Austal Limited (ASX:ASB) stock is about to trade ex-dividend in 4 days time. If you purchase the stock on or after the 16th of March, you won't be eligible to receive this dividend, when it is paid on the 17th of April.
Austal's upcoming dividend is AU$0.03 a share, following on from the last 12 months, when the company distributed a total of AU$0.06 per share to shareholders. Calculating the last year's worth of payments shows that Austal has a trailing yield of 1.8% on the current share price of A$3.26. If you buy this business for its dividend, you should have an idea of whether Austal's dividend is reliable and sustainable. We need to see whether the dividend is covered by earnings and if it's growing.
Dividends are typically paid from company earnings. If a company pays more in dividends than it earned in profit, then the dividend could be unsustainable. Austal paid out a comfortable 27% of its profit last year. Yet cash flow is typically more important than profit for assessing dividend sustainability, so we should always check if the company generated enough cash to afford its dividend. It distributed 37% of its free cash flow as dividends, a comfortable payout level for most companies.
It's positive to see that Austal's dividend is covered by both profits and cash flow, since this is generally a sign that the dividend is sustainable, and a lower payout ratio usually suggests a greater margin of safety before the dividend gets cut.
Have Earnings And Dividends Been Growing?
Stocks in companies that generate sustainable earnings growth often make the best dividend prospects, as it is easier to lift the dividend when earnings are rising. If earnings fall far enough, the company could be forced to cut its dividend. Fortunately for readers, Austal's earnings per share have been growing at 19% a year for the past five years. Earnings per share are growing rapidly and the company is keeping more than half of its earnings within the business; an attractive combination which could suggest the company is focused on reinvesting to grow earnings further. Fast-growing businesses that are reinvesting heavily are enticing from a dividend perspective, especially since they can often increase the payout ratio later.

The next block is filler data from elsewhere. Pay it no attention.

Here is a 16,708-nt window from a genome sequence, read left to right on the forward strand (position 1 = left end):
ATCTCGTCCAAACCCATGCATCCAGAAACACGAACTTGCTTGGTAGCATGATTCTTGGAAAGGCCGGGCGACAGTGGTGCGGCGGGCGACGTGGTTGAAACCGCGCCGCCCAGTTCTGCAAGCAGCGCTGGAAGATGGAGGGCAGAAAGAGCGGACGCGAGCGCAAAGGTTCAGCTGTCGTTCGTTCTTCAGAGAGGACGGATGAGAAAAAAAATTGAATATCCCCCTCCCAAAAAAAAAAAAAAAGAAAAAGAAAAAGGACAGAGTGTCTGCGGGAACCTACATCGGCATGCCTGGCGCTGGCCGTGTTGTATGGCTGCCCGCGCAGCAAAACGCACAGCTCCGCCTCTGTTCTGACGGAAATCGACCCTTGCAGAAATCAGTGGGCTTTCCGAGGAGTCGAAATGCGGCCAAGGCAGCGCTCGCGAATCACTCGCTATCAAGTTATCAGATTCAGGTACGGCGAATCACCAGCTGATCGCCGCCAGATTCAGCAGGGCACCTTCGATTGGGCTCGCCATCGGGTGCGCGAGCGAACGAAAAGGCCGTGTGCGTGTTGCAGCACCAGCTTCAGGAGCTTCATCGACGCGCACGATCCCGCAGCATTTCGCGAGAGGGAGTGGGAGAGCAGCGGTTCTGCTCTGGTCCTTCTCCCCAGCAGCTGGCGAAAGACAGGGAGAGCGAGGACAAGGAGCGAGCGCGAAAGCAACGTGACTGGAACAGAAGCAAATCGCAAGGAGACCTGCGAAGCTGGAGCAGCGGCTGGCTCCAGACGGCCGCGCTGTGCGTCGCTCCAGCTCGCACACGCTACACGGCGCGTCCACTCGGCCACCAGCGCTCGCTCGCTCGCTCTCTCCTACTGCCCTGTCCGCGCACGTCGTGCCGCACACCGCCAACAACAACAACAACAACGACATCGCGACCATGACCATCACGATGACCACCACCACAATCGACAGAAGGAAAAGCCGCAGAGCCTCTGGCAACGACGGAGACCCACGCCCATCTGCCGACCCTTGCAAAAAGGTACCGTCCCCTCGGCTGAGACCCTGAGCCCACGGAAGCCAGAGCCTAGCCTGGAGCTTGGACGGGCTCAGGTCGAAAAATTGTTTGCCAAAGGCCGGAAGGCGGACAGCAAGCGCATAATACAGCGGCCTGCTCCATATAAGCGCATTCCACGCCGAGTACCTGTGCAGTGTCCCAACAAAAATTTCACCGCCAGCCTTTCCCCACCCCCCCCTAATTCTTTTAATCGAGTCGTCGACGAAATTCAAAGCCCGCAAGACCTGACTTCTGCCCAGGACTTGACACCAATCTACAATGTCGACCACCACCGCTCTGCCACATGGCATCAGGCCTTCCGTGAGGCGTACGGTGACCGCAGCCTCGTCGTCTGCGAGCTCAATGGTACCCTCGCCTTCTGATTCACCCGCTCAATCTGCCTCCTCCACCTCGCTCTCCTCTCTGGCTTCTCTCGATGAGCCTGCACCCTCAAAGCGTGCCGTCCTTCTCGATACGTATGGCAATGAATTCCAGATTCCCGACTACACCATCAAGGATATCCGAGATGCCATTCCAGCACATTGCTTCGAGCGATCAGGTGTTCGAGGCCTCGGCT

Another key way to measure a company's dividend prospects is by measuring its historical rate of dividend growth. Austal's dividend payments are effectively flat on where they were ten years ago.
To Sum It Up
Has Austal got what it takes to maintain its dividend payments? It's great that Austal is growing earnings per share while simultaneously paying out a low percentage of both its earnings and cash flow. It's disappointing to see the dividend has been cut at least once in the past, but as things stand now, the low payout ratio suggests a conservative approach to dividends, which we like. Overall we think this is an attractive combination and worthy of further research.
In light of that, while Austal has an appealing dividend, it's worth knowing the risks involved with this stock. Case in point: We've spotted 1 warning sign for Austal you should be aware of.
We wouldn't recommend just buying the first dividend stock you see, though. Here's a list of interesting dividend stocks with a greater than 2% yield and an upcoming dividend.
If you spot an error that warrants correction, please contact the editor at email@example.com. This article by Simply Wall St is general in nature. It does not constitute a recommendation to buy or sell any stock, and does not take account of your objectives, or your financial situation. Simply Wall St has no position in the stocks mentioned.
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